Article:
Well-informed survey of film and TV writers’ decadeslong battle to defend their economic and creative interests.
Banks (Visual and Media Arts/Emerson Coll.; co-editor: Production Studies: Cultural Studies of Media Industries, 2009) focuses on the business rather than the art of screenwriting, which makes sense since the principal concession the fledgling Screen Writers Guild made in its initial 1942 contract was the acknowledgment that the movie studios owned its members’ scripts and had final control over them. The SWG traded ownership for the right to determine screenwriting credits, a matter of vital importance to writers whose salaries and employability depended on their credits. Banks follows the union through the ugly blacklist period, when the SWG failed to protect its subpoenaed members and acquiesced to the establishment of loyalty oaths, and through the radical changes wrought by the rise of television, which resulted in 1954 in the merger of the SWG with the Television Writers Association to form the Writers Guild of America. TV writers’ concerns came to dominate the guild as movie production declined in the 1950s; a strike in 1960 established the principle of writers’ royalties on reruns and films sold to television. The thorny issue of “hyphenates” sunk several strikes in the 1970s and ’80s, when TV writer-directors (now often called showrunners) crossed picket lines and failed to support the guild in its efforts to get fairer compensation for videocassette sales from the aggressive, increasingly corporate studios. The guild learned its lesson; new leadership in 2005 organized more effectively and persuaded the hyphenates to join the 2007-2008 strike, which wrested compensation for digital distribution (streaming, iTunes, YouTube) from the reluctant producers. Despite a few academic tics (“This chapter explores”; “The next chapters will explore”), Banks writes lucidly about complex financial and technical issues, giving a solid, unromantic sense of working writers’ lives.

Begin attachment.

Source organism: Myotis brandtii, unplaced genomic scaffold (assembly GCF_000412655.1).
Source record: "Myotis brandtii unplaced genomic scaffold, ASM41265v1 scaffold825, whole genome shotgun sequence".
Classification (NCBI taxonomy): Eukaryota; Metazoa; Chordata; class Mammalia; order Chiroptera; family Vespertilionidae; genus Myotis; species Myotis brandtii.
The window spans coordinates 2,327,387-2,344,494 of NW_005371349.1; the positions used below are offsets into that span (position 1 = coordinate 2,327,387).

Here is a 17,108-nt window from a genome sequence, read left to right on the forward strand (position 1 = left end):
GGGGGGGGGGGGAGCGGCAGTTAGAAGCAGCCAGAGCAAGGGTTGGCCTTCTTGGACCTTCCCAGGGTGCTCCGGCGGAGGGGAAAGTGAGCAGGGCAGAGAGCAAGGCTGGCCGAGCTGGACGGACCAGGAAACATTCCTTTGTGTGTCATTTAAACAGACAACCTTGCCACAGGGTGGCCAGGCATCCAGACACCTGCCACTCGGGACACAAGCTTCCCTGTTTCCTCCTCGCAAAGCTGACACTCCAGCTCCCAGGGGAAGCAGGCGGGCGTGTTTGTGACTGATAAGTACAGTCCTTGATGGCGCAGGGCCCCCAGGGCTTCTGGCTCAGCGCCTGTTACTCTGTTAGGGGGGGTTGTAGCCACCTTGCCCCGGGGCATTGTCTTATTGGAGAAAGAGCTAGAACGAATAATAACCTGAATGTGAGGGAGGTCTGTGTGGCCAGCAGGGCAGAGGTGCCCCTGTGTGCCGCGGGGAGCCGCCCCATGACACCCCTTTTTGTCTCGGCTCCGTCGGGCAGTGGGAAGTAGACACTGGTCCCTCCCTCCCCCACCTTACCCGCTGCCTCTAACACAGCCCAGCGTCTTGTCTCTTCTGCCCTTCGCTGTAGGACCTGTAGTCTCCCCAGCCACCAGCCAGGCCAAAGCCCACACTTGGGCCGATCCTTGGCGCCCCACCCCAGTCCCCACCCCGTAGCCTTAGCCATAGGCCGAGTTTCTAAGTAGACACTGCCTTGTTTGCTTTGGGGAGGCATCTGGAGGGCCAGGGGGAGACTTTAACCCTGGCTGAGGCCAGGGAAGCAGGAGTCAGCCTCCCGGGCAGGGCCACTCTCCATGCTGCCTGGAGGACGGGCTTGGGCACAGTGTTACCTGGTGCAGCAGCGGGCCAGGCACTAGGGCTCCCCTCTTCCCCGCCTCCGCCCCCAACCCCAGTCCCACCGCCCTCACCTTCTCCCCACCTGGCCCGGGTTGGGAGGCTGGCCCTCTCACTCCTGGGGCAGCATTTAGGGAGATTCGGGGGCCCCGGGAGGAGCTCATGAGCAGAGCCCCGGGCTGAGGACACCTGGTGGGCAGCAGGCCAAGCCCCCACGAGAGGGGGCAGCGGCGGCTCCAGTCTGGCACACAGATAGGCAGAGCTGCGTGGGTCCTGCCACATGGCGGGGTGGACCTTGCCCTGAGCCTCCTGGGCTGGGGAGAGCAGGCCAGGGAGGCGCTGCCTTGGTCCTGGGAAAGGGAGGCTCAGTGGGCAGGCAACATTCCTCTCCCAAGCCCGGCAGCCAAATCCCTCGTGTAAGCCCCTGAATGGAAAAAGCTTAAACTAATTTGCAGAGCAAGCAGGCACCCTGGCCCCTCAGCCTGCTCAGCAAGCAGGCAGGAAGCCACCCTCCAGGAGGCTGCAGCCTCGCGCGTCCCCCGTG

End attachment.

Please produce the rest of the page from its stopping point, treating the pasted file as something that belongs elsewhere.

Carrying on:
An interesting case study of the impact of evolving technologies and distribution methods on a labor union’s priorities and strategies.